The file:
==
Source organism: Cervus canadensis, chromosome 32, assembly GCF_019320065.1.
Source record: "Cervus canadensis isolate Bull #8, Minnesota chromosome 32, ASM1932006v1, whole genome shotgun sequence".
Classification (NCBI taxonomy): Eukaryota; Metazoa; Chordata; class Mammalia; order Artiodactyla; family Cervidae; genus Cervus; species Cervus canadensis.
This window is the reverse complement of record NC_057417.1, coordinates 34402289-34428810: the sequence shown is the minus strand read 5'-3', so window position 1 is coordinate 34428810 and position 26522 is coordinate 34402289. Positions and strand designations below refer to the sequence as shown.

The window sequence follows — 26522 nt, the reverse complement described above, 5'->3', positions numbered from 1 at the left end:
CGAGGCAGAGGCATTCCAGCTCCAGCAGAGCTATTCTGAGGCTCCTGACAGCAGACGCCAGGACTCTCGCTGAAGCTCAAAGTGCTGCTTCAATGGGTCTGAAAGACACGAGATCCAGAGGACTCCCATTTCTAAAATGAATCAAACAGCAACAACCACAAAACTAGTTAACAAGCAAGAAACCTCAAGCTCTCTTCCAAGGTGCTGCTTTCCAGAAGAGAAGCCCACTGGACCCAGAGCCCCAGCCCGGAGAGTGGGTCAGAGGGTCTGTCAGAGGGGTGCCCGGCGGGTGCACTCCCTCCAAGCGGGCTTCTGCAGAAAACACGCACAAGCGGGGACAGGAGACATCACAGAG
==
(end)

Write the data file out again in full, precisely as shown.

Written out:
Source organism: Cervus canadensis, chromosome 32, assembly GCF_019320065.1.
Source record: "Cervus canadensis isolate Bull #8, Minnesota chromosome 32, ASM1932006v1, whole genome shotgun sequence".
Classification (NCBI taxonomy): Eukaryota; Metazoa; Chordata; class Mammalia; order Artiodactyla; family Cervidae; genus Cervus; species Cervus canadensis.
This window is the reverse complement of record NC_057417.1, coordinates 34402289-34428810: the sequence shown is the minus strand read 5'-3', so window position 1 is coordinate 34428810 and position 26522 is coordinate 34402289. Positions and strand designations below refer to the sequence as shown.

The window sequence follows — 26522 nt, the reverse complement described above, 5'->3', positions numbered from 1 at the left end:
CGAGGCAGAGGCATTCCAGCTCCAGCAGAGCTATTCTGAGGCTCCTGACAGCAGACGCCAGGACTCTCGCTGAAGCTCAAAGTGCTGCTTCAATGGGTCTGAAAGACACGAGATCCAGAGGACTCCCATTTCTAAAATGAATCAAACAGCAACAACCACAAAACTAGTTAACAAGCAAGAAACCTCAAGCTCTCTTCCAAGGTGCTGCTTTCCAGAAGAGAAGCCCACTGGACCCAGAGCCCCAGCCCGGAGAGTGGGTCAGAGGGTCTGTCAGAGGGGTGCCCGGCGGGTGCACTCCCTCCAAGCGGGCTTCTGCAGAAAACACGCACAAGCGGGGACAGGAGACATCACAGAG